- Version 4.3 deprecate entity IfcBuildingElementProxy. I translate it that buildingSMART got pretty sure they covered all elements in available IFC classes. Which is very good.
As you see, changes are significant and embrace the whole spectrum of BIM usecases and workflow. Exciting!
Software certification in IFC2x3 and IFC4
Software achieve their buildingSMART certification basing on how well they handle export or import of their proprietary model into IFC format defined by Model View Definition. What is MVD you should know from this entry. In short, if the software is certified, it means that it handled the tasks completing majority of the test scenarios. It doesn’t necessary means, that it transfers proprietary model to IFC (or vice versa) without any loses/minor disturbances.
IFC2x3 begun with one official MVD used for multidisciplinary collaboration (out of four in total) called “Coordination View”. During those years, there have been created numerous of unofficial MVD “add-ins”. You can check the full list here.
The original goal of Coordination View MVD was to support (as the name suggests) coordination between different disciplines. But during those years, the model definition has been extended to better support the purpose of design transfer of IFC file between software. There were so many additions, that in the end bSI decided for a new release – Coordination View 2.0 that we use todays as a standard export definition.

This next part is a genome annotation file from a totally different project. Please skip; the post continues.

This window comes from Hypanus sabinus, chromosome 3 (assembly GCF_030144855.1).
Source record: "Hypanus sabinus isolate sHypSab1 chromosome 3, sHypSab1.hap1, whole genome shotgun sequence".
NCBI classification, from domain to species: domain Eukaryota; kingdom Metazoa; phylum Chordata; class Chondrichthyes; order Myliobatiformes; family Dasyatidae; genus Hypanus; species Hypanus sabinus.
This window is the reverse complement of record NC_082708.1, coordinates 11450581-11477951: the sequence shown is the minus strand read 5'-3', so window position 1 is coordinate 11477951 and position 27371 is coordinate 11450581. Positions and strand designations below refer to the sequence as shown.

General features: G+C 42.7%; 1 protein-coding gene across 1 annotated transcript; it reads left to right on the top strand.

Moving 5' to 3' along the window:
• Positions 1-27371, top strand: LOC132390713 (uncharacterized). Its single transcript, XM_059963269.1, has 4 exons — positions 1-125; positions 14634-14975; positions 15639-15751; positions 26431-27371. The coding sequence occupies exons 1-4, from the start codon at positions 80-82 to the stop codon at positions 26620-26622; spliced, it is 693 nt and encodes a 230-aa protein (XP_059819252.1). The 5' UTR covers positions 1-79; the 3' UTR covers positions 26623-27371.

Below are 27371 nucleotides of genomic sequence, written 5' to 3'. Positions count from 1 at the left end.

On one hand that is good – 90% of exports uses only this MVD so designers don’t have to bother which to choose. But on the other – if something is for everything, is for nothing. None software was able to complete BuildingSMART certification 100% correctly, so bSI begun to give green, yellow and red checkmarks to which task the software is compliant with. Software doesn’t have to have all greens to become certified. And that created even more mess.
Therefore, the official MVD for IFC4 had a goal to completely split the two purposes: for coordination and for design transfer. For the first purpose, BuildingSMART created Reference View MVD and for the latter – Design Transfer. The certification now is more strict – software can pass only if it is fully compliant with the MVD. No exceptions allowed. Moreover, only after certifying for Reference View, vendor can apply to certify for Design Transfer.
That leads to a homogenous IFC export results across different software, hence unequivocal import of IFC file to a viewing/checking software thus, in the end, to better IFC models quality. Unfortunately, it also makes much harder to obtain the certificate by a software vendor.